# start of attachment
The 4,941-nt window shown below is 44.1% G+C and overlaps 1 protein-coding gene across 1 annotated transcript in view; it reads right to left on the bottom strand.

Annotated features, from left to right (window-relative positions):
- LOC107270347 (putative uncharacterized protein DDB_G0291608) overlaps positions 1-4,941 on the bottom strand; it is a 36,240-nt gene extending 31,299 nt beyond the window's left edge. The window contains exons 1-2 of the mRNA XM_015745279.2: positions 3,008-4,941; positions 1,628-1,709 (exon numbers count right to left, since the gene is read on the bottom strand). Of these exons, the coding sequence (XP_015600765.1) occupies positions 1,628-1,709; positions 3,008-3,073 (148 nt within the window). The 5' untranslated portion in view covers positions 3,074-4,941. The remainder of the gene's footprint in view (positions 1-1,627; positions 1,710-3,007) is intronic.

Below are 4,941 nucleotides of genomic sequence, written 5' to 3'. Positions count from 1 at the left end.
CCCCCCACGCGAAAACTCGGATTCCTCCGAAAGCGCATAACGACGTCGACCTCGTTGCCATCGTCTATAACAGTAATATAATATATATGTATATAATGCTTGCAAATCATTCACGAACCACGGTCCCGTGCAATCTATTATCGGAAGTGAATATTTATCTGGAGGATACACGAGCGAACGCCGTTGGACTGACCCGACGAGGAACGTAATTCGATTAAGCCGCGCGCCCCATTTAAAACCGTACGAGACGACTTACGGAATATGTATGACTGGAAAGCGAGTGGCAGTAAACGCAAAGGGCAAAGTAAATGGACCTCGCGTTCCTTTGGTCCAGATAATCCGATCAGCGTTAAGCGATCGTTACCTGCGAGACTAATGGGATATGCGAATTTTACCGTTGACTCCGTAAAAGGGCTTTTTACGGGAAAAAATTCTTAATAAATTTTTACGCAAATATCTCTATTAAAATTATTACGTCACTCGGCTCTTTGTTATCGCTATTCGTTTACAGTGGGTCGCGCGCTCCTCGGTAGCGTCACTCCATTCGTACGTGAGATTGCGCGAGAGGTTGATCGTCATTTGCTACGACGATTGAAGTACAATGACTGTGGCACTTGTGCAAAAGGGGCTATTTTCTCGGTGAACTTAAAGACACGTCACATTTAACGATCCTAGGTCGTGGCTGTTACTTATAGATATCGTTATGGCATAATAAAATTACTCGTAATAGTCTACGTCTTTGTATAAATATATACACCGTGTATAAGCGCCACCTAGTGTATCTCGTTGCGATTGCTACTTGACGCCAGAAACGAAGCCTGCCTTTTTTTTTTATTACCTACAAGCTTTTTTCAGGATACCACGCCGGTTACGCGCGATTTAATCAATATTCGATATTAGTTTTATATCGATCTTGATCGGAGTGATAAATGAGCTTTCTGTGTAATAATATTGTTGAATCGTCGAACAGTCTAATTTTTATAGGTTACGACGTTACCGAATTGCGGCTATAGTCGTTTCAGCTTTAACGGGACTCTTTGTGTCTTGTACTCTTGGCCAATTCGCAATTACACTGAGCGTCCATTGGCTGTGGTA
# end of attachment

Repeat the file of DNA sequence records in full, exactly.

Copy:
The 4,941-nt window shown below is 44.1% G+C and overlaps 1 protein-coding gene across 1 annotated transcript in view; it reads right to left on the bottom strand.

Annotated features, from left to right (window-relative positions):
- LOC107270347 (putative uncharacterized protein DDB_G0291608) overlaps positions 1-4,941 on the bottom strand; it is a 36,240-nt gene extending 31,299 nt beyond the window's left edge. The window contains exons 1-2 of the mRNA XM_015745279.2: positions 3,008-4,941; positions 1,628-1,709 (exon numbers count right to left, since the gene is read on the bottom strand). Of these exons, the coding sequence (XP_015600765.1) occupies positions 1,628-1,709; positions 3,008-3,073 (148 nt within the window). The 5' untranslated portion in view covers positions 3,074-4,941. The remainder of the gene's footprint in view (positions 1-1,627; positions 1,710-3,007) is intronic.

Below are 4,941 nucleotides of genomic sequence, written 5' to 3'. Positions count from 1 at the left end.
CCCCCCACGCGAAAACTCGGATTCCTCCGAAAGCGCATAACGACGTCGACCTCGTTGCCATCGTCTATAACAGTAATATAATATATATGTATATAATGCTTGCAAATCATTCACGAACCACGGTCCCGTGCAATCTATTATCGGAAGTGAATATTTATCTGGAGGATACACGAGCGAACGCCGTTGGACTGACCCGACGAGGAACGTAATTCGATTAAGCCGCGCGCCCCATTTAAAACCGTACGAGACGACTTACGGAATATGTATGACTGGAAAGCGAGTGGCAGTAAACGCAAAGGGCAAAGTAAATGGACCTCGCGTTCCTTTGGTCCAGATAATCCGATCAGCGTTAAGCGATCGTTACCTGCGAGACTAATGGGATATGCGAATTTTACCGTTGACTCCGTAAAAGGGCTTTTTACGGGAAAAAATTCTTAATAAATTTTTACGCAAATATCTCTATTAAAATTATTACGTCACTCGGCTCTTTGTTATCGCTATTCGTTTACAGTGGGTCGCGCGCTCCTCGGTAGCGTCACTCCATTCGTACGTGAGATTGCGCGAGAGGTTGATCGTCATTTGCTACGACGATTGAAGTACAATGACTGTGGCACTTGTGCAAAAGGGGCTATTTTCTCGGTGAACTTAAAGACACGTCACATTTAACGATCCTAGGTCGTGGCTGTTACTTATAGATATCGTTATGGCATAATAAAATTACTCGTAATAGTCTACGTCTTTGTATAAATATATACACCGTGTATAAGCGCCACCTAGTGTATCTCGTTGCGATTGCTACTTGACGCCAGAAACGAAGCCTGCCTTTTTTTTTTATTACCTACAAGCTTTTTTCAGGATACCACGCCGGTTACGCGCGATTTAATCAATATTCGATATTAGTTTTATATCGATCTTGATCGGAGTGATAAATGAGCTTTCTGTGTAATAATATTGTTGAATCGTCGAACAGTCTAATTTTTATAGGTTACGACGTTACCGAATTGCGGCTATAGTCGTTTCAGCTTTAACGGGACTCTTTGTGTCTTGTACTCTTGGCCAATTCGCAATTACACTGAGCGTCCATTGGCTGTGGTA